3D Printing, Stratasys, Medical

3D Printing Application Spotlight: Anatomical Models

By Samantha Bild on June 30, 2016

3D printing is thriving in the health and medical industries - and for good reason. The practicality of utilizing 3D printing to create realistic anatomical models is quickly being recognized. Watch our video to find out how clients at the National Institute of Health are using 3D printing to study the bonding behavior of protein molecules. 

 
 
 
 
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Some of the most common applications in the medical industry are preclinical medical device testing, pre-surgical planning models, and medical training models. Here's why: 

Increased Customization
The human body is complex, and there are limitations to what an off-the-shelf anatomical model, animal or cadaver can provide to a physician in training or surgery. 3D printing allows hospitals and other medical stakeholders the opportunity to fabricate simulated relevant anatomical models with live-tissue characteristics from patient data.

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Brain Vascular System Printed on a Stratasys J750

Eliminate Tooling & Minimize Cost
One of the biggest and most obvious benefits of 3D printing anatomical models is the cost advantage; reducing the cost of an anatomical model to a fraction of the price compared to traditional models. Model fabrication is expensive due to low volume manufacturing runs with unique requirements. 3D printing allows for multiple materials to be printed at once. Simulated soft tissues, muscles, cartilage and bones can all be printed in a single job.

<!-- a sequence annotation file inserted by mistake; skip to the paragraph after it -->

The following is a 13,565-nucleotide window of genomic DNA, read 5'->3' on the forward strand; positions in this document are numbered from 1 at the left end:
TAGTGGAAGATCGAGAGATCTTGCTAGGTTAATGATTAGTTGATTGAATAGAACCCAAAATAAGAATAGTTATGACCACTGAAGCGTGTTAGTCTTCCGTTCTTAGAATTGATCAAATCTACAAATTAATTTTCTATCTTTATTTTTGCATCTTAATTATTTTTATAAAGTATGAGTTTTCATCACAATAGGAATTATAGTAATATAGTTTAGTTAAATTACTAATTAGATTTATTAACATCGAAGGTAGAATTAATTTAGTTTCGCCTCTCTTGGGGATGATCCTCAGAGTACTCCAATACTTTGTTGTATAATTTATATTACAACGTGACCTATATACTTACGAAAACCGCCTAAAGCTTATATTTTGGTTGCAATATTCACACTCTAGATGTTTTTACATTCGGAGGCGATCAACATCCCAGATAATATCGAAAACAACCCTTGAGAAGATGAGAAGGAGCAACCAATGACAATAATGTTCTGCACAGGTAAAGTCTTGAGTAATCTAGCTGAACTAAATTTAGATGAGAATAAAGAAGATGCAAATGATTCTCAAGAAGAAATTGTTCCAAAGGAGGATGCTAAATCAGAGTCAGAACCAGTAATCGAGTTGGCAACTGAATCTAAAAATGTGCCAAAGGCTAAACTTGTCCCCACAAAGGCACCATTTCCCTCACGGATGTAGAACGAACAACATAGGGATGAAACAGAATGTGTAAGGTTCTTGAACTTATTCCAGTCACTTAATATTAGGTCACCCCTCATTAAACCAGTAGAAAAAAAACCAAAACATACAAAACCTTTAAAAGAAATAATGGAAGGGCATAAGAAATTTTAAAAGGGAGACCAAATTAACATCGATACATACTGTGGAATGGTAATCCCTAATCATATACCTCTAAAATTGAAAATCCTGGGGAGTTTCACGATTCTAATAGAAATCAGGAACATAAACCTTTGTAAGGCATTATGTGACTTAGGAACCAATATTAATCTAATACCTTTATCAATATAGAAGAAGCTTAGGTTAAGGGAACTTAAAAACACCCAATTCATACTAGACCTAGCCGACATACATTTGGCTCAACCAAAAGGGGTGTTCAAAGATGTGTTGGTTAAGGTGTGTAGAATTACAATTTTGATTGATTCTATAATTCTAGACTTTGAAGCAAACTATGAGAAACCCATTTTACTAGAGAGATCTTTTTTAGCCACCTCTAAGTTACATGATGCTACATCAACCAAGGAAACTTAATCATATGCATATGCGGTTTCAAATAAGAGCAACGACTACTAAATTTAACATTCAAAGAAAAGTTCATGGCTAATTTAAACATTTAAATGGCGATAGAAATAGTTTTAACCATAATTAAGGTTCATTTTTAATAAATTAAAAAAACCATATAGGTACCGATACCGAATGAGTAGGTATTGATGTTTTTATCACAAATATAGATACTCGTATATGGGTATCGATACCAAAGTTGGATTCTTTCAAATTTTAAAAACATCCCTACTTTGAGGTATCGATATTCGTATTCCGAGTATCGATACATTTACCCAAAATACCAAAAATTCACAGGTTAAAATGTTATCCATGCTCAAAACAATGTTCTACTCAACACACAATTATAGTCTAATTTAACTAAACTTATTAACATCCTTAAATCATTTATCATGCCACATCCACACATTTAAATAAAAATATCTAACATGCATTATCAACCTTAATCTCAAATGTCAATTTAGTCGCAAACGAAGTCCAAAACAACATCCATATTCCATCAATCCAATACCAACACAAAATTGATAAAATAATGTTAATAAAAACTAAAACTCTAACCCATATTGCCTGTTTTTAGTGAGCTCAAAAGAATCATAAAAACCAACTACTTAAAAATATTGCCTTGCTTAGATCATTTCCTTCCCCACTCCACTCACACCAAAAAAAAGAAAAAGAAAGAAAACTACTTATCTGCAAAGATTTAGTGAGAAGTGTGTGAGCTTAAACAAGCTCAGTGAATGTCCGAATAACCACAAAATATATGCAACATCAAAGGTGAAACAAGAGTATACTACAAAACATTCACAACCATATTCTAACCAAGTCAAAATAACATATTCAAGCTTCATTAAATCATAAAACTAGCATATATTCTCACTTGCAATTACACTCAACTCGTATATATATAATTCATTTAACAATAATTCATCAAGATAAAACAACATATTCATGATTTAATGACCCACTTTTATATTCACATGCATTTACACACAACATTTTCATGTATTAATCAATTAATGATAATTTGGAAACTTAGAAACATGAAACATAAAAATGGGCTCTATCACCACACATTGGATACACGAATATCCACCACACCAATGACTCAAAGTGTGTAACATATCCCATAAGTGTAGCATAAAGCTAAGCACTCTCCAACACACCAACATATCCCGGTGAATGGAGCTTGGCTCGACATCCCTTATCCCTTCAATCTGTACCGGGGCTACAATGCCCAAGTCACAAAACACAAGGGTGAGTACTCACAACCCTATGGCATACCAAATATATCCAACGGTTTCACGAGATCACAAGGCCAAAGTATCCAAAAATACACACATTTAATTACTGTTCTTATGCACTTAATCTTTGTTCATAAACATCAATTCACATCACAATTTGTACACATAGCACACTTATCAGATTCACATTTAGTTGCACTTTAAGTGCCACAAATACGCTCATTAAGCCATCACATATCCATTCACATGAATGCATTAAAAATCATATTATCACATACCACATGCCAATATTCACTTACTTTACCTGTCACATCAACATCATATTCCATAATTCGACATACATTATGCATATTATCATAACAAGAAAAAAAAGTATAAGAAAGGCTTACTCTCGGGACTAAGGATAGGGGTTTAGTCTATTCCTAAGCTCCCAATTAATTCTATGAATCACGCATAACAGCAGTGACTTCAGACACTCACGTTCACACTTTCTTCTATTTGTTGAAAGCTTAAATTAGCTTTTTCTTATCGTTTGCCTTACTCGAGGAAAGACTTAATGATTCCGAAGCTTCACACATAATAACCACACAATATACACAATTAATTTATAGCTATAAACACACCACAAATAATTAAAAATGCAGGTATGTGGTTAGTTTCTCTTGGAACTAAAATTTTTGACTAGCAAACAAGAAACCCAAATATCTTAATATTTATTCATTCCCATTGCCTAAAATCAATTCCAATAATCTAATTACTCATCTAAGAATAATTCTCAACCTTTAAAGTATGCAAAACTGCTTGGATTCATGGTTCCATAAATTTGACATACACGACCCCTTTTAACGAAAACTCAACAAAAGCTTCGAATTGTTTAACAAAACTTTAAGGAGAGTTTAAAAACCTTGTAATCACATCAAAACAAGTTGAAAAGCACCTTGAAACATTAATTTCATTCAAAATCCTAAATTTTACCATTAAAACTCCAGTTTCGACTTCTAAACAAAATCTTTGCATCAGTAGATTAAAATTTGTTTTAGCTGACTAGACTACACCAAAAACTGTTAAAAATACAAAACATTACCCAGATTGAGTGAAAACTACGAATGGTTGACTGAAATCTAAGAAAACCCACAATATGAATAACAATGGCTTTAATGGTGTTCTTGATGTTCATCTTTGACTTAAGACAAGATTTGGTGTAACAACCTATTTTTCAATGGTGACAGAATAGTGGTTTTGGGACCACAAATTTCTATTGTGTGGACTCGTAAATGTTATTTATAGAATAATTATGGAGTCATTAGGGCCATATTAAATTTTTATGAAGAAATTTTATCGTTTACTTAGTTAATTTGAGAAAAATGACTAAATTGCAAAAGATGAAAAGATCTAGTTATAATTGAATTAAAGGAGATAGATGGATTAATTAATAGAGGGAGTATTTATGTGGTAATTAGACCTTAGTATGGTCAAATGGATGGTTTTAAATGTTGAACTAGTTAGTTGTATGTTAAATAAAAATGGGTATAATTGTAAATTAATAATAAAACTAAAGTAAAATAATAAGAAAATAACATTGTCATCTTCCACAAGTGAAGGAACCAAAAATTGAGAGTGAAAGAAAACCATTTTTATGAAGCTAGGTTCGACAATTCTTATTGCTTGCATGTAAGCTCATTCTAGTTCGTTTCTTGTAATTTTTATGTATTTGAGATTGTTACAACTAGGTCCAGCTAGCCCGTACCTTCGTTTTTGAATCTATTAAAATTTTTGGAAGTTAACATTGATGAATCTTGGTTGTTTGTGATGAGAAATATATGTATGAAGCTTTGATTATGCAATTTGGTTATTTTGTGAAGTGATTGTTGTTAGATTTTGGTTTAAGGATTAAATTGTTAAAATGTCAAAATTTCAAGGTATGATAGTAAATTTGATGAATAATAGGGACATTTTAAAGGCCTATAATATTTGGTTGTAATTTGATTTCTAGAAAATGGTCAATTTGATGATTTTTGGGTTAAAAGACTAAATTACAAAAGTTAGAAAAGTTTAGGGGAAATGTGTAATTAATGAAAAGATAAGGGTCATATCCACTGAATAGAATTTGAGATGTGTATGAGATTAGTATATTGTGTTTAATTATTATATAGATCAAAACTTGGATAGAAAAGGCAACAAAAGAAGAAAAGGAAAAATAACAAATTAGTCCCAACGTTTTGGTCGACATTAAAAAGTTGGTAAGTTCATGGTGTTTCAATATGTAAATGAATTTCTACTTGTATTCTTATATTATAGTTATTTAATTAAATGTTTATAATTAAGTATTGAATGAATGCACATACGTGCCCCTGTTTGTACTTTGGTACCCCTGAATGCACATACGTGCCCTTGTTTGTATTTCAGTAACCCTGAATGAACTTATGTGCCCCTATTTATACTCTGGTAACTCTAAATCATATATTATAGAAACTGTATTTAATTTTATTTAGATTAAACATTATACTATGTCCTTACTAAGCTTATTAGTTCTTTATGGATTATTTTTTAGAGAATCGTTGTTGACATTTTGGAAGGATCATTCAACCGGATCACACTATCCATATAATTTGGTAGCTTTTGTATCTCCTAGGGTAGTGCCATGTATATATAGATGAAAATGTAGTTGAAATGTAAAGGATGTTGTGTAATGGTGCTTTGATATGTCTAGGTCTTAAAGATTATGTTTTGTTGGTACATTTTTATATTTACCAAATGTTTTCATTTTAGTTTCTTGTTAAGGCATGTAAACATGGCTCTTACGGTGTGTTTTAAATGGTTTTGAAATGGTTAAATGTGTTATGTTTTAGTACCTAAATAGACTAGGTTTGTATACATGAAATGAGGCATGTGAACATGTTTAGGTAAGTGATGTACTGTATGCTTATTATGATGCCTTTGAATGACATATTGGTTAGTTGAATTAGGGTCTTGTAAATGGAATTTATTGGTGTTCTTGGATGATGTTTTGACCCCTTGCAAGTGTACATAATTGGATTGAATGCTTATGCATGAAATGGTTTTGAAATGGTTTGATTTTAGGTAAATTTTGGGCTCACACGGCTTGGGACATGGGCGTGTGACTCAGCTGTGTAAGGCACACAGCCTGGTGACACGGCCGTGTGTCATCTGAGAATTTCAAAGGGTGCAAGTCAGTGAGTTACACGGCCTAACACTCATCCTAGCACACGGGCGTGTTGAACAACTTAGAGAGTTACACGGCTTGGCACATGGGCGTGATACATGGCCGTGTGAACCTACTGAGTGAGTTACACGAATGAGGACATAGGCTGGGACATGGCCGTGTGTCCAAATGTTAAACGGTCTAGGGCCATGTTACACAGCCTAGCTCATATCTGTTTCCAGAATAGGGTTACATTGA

Print Anytime, Any Place 
Time reserved for manufacturing, shipping and transporting the anatomical models to the final destination can result in missed opportunities. This problem is virtually eliminated when using an in-house 3D printer. The models can be designed and stored digitally and printed when necessary, mitigating cost overruns. Digital storage also eliminates the possibility of the model getting damaged in transit and having to wait for another model to be created and shipped.

Applications for 3D printing in the health and medical industries are evolving on a daily basis. Click the button to learn more about the capabilities of the J750. 

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